A secure quantum link has been created over a distance of 511 kilometres between two Chinese cities by using a relay in the middle that doesn’t have to be trusted. This could help extend secure quantum networks.
When a pair of photons are quantum entangled, you can instantly deduce the state of one by measuring the other, regardless of the distance separating them. This is the basis of quantum encryption – using entangled particles to create secure keys and ensure that messages are secret.
Previous research has created entangled pairs of photons and transmitted one to a receiver, creating a link that can establish a quantum key. But Qiang Zhang at the University of Science and Technology of China and his colleagues have extended the maximum distance of a quantum key distribution link through a cable by using an intermediate step that doesn’t read the data, but only checks if it matches what was sent by the other end.
Lasers at both ends of a fibre-optic cable send photons towards each other. These particles of light are in random phases, the pattern of peaks and troughs in their movement. When a pair of photons with matching phase meet in the middle hub, the system alerts both the sender and the receiver via a traditional data link.
Because each end knows what it transmitted and whether it matched the phase of the other, they can exchange a quantum key that can be used to encrypt data sent over traditional networks. Crucially, the central hub doesn’t know what was sent, only whether the two signals matched.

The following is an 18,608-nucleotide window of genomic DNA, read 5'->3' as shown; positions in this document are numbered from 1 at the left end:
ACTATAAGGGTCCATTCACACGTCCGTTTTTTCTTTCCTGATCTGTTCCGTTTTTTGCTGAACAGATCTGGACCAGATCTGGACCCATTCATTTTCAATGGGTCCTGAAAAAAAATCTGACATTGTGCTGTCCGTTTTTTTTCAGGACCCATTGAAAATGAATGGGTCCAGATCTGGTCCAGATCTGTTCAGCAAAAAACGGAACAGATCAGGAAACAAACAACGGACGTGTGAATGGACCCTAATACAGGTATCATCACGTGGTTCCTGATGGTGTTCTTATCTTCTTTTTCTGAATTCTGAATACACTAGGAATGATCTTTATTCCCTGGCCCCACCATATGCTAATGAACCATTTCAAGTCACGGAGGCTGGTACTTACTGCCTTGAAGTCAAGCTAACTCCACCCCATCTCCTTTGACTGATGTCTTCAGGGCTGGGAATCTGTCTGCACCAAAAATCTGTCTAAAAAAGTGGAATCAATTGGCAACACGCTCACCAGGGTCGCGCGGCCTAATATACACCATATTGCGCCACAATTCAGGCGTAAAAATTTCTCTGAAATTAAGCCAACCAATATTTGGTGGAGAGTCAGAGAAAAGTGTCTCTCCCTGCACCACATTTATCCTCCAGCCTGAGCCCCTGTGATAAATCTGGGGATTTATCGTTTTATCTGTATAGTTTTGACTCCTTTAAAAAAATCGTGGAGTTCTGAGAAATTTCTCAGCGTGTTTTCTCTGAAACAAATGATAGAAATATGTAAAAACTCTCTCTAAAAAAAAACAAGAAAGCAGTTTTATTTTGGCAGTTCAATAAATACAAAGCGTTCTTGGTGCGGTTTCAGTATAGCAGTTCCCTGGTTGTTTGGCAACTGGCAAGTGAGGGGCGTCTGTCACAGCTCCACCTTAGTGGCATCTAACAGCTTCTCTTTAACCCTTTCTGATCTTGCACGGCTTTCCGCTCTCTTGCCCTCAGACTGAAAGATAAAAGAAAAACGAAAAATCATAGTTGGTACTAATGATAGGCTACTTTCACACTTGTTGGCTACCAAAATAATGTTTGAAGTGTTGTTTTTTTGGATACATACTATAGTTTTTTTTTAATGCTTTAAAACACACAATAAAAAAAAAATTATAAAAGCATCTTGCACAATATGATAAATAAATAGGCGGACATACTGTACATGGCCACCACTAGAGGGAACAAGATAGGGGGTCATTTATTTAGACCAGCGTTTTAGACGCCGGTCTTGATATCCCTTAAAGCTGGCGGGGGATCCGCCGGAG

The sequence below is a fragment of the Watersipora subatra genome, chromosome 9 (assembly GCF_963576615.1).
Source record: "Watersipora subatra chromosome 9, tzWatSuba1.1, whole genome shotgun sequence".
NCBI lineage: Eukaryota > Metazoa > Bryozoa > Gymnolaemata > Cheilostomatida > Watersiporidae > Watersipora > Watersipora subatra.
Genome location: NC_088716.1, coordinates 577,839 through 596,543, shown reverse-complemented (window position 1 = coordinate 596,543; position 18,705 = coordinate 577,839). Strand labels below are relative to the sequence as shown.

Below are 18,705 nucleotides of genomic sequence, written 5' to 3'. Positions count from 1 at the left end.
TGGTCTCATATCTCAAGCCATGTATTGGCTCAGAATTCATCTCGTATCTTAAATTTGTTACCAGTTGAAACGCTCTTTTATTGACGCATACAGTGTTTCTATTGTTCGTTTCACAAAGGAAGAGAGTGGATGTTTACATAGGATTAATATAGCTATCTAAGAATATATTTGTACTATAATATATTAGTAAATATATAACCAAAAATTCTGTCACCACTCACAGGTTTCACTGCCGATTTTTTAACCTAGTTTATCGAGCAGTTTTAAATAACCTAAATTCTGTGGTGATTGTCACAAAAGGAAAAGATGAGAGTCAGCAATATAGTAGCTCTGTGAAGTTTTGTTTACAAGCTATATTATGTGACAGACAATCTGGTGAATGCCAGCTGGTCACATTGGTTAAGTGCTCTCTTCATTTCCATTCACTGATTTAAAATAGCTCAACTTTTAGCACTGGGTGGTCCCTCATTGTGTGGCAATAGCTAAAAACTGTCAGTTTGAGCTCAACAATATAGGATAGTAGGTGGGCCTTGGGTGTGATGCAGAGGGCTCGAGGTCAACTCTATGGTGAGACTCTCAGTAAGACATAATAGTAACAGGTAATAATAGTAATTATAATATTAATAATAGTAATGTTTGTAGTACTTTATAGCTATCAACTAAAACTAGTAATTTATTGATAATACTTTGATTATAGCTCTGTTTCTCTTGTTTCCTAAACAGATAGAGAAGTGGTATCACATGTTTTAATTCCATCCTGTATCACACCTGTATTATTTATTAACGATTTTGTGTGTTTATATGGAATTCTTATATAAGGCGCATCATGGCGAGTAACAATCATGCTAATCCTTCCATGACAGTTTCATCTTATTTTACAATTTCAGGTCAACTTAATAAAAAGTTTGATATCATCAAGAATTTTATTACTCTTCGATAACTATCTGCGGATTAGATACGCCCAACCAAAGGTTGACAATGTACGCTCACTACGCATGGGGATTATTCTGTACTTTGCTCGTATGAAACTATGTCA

A recent experiment by Toshiba Europe in Cambridge, UK, demonstrated a link of 600 kilometres using the same technology, but the apparatus was all housed in a single lab. The Chinese team used a fibre-optic connection 511 kilometres long strung between the cities of Jinan and Qingdao, with a central receiver based between in Mazhan.
Zhang says there is a healthy competition between the two labs to extend each other’s distance records. “In the lab, you have an air conditioner, but in the field when the temperature changes you will observe the photon phase drift off,” he says.
“To turn something that works in a lab into something that works in the field, I think they do a good job,” says Peter Kruger at the University of Sussex, UK. “In the lab, nobody’s allowed to talk because it ruins the experiment and clearly in the field you can’t control that. Single photons over hundreds of kilometres is quite remarkable.”
Journal reference: Nature Photonics, DOI: 10.1038/s41566-021-00828-5
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